Scientists from Southampton University of have developed a device which records the brain activity of worms to help test the effects of drugs.
Scientists have unveiled a new method for arranging metal nanoparticles in geometric patterns that can act as optical processors, a development that could help lead to optical computers.
Researchers have developed a graphene-based ink that is highly conductive and tolerant to bending, a development that could lead to low-cost, foldable electronics.
The world’s largest wave energy site is to be built off the Scottish coast after receiving government and regulatory consent.
Scientists are combining biological tissue with synthetic materials to create a new class of “cyborgans”.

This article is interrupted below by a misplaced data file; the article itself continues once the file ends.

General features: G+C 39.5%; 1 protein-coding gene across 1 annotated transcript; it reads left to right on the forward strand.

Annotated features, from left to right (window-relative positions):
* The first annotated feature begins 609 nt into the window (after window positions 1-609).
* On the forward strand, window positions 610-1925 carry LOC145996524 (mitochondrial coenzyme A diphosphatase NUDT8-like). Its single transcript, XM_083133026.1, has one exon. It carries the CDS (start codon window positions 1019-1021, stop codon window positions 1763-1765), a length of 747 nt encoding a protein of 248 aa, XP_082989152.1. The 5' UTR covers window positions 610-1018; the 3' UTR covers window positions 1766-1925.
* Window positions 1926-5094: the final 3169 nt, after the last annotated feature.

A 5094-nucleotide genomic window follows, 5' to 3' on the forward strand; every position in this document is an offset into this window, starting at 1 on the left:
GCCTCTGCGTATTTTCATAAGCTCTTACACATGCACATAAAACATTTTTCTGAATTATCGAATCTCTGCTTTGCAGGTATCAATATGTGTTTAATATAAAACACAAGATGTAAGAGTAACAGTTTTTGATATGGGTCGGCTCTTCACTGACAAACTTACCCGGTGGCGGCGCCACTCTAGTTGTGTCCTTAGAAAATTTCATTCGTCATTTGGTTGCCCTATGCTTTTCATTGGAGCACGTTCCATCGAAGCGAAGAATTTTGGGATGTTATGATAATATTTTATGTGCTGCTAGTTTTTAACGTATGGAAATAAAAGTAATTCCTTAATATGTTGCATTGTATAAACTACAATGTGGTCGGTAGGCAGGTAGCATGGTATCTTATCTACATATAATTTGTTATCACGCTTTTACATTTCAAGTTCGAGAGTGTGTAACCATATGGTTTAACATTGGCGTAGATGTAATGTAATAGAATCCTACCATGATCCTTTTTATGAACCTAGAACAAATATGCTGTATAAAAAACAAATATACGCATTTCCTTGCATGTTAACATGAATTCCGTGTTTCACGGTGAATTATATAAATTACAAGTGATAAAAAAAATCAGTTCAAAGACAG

The UK’s solar power resource has gone from nothing to 2.5GW in just a couple of years and is expected to rise to 20GW by the end of the decade. Jon Excell examines the factors behind the sector’s rapid growth
FROM: 'Graphene ink' could enable folding electronics
FROM: Passenger aircraft flown 500 miles by ground control
As sensors become cheaper and more ubiquitous, do we need to be more careful about our privacy — or do we need to redefine what we mean by ‘private’?
Nature or nurture, or a combination of the two? Our anonymous blogger asks whether some have a predisposition towards engineering.
The Engineer caught up for a brief chat with the Rolls-Royce director of engineering and technology Colin Smith to discuss Bloodhound, British manufacturing and how we can encourage more young people to commit to the profession.
CCS technology is crucial if we are to meet our emissions targets, but there are considerable technical hurdles ahead, says Frank Ellingsen